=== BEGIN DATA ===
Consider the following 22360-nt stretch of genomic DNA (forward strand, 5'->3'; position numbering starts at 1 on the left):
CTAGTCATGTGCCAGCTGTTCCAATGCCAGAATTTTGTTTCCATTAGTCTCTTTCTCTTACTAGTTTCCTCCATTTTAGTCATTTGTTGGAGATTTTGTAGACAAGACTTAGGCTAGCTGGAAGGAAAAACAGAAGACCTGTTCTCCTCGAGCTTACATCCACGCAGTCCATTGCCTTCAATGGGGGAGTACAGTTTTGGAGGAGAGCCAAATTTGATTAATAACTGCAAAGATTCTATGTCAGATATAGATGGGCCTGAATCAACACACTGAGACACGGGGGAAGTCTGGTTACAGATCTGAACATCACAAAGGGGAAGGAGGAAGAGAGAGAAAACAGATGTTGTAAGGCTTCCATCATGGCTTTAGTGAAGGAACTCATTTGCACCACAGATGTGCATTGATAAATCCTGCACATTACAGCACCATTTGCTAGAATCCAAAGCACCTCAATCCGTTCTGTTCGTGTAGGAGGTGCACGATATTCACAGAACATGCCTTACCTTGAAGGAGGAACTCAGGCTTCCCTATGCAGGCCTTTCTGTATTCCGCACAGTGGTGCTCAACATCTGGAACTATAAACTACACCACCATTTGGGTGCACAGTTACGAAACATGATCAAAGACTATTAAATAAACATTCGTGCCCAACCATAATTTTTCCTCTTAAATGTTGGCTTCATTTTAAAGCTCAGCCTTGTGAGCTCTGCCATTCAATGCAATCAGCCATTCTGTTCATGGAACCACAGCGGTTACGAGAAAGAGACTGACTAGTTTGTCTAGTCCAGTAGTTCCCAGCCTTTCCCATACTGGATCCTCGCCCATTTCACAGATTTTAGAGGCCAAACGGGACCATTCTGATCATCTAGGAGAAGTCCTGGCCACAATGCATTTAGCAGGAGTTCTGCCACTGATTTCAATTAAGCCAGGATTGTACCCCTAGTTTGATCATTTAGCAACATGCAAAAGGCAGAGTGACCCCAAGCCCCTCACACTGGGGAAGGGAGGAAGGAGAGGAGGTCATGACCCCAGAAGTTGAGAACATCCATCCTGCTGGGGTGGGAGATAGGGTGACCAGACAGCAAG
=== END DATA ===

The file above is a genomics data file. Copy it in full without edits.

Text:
Consider the following 22360-nt stretch of genomic DNA (forward strand, 5'->3'; position numbering starts at 1 on the left):
CTAGTCATGTGCCAGCTGTTCCAATGCCAGAATTTTGTTTCCATTAGTCTCTTTCTCTTACTAGTTTCCTCCATTTTAGTCATTTGTTGGAGATTTTGTAGACAAGACTTAGGCTAGCTGGAAGGAAAAACAGAAGACCTGTTCTCCTCGAGCTTACATCCACGCAGTCCATTGCCTTCAATGGGGGAGTACAGTTTTGGAGGAGAGCCAAATTTGATTAATAACTGCAAAGATTCTATGTCAGATATAGATGGGCCTGAATCAACACACTGAGACACGGGGGAAGTCTGGTTACAGATCTGAACATCACAAAGGGGAAGGAGGAAGAGAGAGAAAACAGATGTTGTAAGGCTTCCATCATGGCTTTAGTGAAGGAACTCATTTGCACCACAGATGTGCATTGATAAATCCTGCACATTACAGCACCATTTGCTAGAATCCAAAGCACCTCAATCCGTTCTGTTCGTGTAGGAGGTGCACGATATTCACAGAACATGCCTTACCTTGAAGGAGGAACTCAGGCTTCCCTATGCAGGCCTTTCTGTATTCCGCACAGTGGTGCTCAACATCTGGAACTATAAACTACACCACCATTTGGGTGCACAGTTACGAAACATGATCAAAGACTATTAAATAAACATTCGTGCCCAACCATAATTTTTCCTCTTAAATGTTGGCTTCATTTTAAAGCTCAGCCTTGTGAGCTCTGCCATTCAATGCAATCAGCCATTCTGTTCATGGAACCACAGCGGTTACGAGAAAGAGACTGACTAGTTTGTCTAGTCCAGTAGTTCCCAGCCTTTCCCATACTGGATCCTCGCCCATTTCACAGATTTTAGAGGCCAAACGGGACCATTCTGATCATCTAGGAGAAGTCCTGGCCACAATGCATTTAGCAGGAGTTCTGCCACTGATTTCAATTAAGCCAGGATTGTACCCCTAGTTTGATCATTTAGCAACATGCAAAAGGCAGAGTGACCCCAAGCCCCTCACACTGGGGAAGGGAGGAAGGAGAGGAGGTCATGACCCCAGAAGTTGAGAACATCCATCCTGCTGGGGTGGGAGATAGGGTGACCAGACAGCAAG